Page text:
Tonight is a moment I will remember forever.
The moment that CNN predicted a victory for Barack Obama was a powerful instant in time. A room that was filled with students, half black and half white, shouted with a single voice as a clear majority was announced for the man I had supported since the Iowa caucus in January 2008.
I ran outside a few moments later, along with the rest of the crowd. It was a calm Boston night - cool, but not cool enough to discourage the people who had voted for the next president from leaving their homes and from announcing their victory to world. The cheering of that crowd held, and always will hold, a great feeling of satisfaction for me.
I withdrew to watch McCain's concession speech, which, being the first I had heard in my adult life, reminded me that there is such a thing as magnanimity in American politics. Say what you will about the man - McCain was a person who suffered for a cause he believed in, and at the close of his greatest political effort urged his followers to follow behind his opponent - an act, I believe, that reveals this nation is not as divided as we would sometimes believe.
History, friends, belongs not only to the distant past.
I typically am very hesitant to be caught up in adulation for any given cause or person. My education has been enough to convince me that eloquent and yet misguided people have ridden a wave of political enthusiasm to win the conscience of a people who would have been better served otherwise. But tonight, as I left the celebration of my peers to join the celebration of the streets, I felt like a moment had occurred, an achievement had been earned, a victory had been won for which I could earnestly and unabashedly be proud to have participant.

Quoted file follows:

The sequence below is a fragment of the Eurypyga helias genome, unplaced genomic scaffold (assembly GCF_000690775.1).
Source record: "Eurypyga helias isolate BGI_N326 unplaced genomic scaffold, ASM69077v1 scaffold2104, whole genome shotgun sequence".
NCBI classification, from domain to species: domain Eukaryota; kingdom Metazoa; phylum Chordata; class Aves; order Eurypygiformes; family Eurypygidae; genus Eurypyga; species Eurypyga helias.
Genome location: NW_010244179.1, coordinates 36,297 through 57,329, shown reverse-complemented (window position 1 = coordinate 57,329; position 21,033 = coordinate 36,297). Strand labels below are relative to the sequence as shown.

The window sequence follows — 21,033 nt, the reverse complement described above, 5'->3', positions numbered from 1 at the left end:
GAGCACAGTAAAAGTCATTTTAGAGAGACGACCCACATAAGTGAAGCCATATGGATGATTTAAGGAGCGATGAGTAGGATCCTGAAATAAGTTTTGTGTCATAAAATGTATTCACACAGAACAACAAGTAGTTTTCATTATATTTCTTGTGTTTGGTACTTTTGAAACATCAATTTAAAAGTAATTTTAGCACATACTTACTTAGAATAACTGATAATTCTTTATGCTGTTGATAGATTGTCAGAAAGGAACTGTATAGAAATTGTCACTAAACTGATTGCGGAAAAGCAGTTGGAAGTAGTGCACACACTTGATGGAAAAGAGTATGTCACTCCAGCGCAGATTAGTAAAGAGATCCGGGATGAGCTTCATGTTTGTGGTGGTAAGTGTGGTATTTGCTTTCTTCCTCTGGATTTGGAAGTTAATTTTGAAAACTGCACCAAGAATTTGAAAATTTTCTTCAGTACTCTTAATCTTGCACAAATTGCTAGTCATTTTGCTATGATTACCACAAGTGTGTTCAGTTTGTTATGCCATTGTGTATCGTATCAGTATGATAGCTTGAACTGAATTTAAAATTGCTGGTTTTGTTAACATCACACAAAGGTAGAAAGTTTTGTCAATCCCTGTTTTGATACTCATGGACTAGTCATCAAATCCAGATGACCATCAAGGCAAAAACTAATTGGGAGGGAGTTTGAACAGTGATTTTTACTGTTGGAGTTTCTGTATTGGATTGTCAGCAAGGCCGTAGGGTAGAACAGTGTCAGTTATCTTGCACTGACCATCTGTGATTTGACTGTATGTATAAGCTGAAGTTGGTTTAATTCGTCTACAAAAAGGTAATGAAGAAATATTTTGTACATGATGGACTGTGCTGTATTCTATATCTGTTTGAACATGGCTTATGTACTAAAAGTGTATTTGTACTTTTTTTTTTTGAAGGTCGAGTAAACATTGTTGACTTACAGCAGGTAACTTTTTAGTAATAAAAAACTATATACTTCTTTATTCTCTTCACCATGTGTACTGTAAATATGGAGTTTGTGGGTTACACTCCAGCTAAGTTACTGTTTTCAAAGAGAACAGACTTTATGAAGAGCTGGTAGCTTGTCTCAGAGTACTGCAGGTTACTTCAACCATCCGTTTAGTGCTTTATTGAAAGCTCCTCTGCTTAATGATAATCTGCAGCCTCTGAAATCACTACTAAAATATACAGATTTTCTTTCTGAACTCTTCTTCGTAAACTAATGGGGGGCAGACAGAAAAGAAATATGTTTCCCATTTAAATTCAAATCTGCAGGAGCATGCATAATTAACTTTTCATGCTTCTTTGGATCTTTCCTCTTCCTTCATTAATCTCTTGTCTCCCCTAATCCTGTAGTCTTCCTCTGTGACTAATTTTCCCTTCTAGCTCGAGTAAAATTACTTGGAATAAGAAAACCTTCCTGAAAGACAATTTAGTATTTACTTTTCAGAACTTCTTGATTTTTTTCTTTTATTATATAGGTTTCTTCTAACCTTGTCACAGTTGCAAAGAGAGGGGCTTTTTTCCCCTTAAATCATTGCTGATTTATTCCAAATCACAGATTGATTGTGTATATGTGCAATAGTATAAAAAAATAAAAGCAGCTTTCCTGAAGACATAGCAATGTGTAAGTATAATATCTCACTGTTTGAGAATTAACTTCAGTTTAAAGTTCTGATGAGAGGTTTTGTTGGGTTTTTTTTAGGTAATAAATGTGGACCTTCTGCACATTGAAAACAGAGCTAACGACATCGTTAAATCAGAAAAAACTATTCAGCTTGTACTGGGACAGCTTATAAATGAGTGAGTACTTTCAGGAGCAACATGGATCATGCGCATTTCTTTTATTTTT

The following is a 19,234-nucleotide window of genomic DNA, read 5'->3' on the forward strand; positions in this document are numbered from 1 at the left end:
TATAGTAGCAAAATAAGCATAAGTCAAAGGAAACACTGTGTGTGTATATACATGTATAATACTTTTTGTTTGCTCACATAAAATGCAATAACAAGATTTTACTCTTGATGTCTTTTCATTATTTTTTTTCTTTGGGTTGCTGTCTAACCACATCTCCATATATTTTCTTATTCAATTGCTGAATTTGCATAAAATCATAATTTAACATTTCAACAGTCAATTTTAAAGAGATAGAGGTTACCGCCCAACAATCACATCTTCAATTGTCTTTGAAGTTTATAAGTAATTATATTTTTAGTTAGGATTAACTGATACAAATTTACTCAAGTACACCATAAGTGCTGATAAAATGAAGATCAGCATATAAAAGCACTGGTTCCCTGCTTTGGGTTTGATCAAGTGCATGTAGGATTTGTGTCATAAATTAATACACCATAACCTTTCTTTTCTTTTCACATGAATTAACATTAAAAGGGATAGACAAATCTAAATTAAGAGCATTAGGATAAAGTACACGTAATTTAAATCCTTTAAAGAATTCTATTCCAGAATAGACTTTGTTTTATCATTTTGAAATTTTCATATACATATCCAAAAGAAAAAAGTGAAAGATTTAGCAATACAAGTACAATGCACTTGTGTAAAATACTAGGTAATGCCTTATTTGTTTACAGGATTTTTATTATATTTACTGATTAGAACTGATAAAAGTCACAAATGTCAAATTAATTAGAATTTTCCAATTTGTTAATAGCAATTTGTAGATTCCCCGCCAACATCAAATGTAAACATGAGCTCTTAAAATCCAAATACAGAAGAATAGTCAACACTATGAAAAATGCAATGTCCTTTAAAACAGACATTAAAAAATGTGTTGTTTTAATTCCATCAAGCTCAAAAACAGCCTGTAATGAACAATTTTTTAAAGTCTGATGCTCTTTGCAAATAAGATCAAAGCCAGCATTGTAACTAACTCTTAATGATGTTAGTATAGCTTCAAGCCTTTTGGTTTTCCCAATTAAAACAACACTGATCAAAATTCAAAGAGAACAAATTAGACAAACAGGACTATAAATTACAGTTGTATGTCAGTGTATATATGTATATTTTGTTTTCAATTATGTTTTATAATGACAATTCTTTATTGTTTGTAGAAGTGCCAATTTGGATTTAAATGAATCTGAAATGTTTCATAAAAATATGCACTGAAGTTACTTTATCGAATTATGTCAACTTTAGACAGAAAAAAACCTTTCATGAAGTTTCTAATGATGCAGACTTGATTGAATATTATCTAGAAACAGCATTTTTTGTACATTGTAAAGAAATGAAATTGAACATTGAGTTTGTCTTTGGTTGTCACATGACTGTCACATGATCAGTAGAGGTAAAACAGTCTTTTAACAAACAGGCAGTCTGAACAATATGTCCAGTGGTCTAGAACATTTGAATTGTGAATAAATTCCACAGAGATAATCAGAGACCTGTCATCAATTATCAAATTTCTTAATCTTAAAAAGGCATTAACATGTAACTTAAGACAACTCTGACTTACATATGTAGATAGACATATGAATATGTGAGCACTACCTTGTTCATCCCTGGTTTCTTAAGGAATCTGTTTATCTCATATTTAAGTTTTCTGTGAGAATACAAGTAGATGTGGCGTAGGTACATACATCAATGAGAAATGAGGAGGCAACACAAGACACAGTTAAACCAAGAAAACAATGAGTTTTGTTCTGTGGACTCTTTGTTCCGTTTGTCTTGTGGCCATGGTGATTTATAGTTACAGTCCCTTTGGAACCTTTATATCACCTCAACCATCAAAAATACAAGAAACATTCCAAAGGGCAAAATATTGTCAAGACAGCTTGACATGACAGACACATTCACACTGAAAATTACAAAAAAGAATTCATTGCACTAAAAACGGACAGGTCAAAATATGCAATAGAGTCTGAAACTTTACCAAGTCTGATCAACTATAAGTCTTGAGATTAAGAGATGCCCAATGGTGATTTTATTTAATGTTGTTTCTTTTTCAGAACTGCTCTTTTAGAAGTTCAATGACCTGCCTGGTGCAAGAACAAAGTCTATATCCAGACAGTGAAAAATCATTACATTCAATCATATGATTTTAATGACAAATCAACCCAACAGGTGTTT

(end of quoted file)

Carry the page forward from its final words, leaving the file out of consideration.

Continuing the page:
The walk towards my train home lasted twenty minutes. Whenever during that time I came across any person I let out a whoop! and held out my hand. Not once - not once - was the gesture not met with equal enthusiasm and an equally broad grin. Not once, whether the hand was extended to a white man, to a black woman, or to the passengers of a nearby cab - not once was the smile and whoop! not returned. I enjoyed tonight a sensation that I rarely feel, the unabashed joy of being part of a righteous collective, all laughing through the streets on a wonderful journey home.
I could hear the city cheer.
At the moment, folks, I don't care about the fact that I live in an oasis. I don't care that my home is one of the few places in the country where someone of my religious, political, and moral mindset can live in peace. Despite all this, I know in my heart that Barack Obama will be a powerful force of good for this country. The president-elect will represent an America that is proud to be a member of an international community, champion the defense of human rights, and aggressively seek to save the world from a climate crisis that threatens to doom us all.
"Change" and "Hope" are not empty, abstract words tonight - not to me. Now, more than ever, I am proud to be a United States citizen. I believe that tonight my country is one step closer to being part of a united and just world.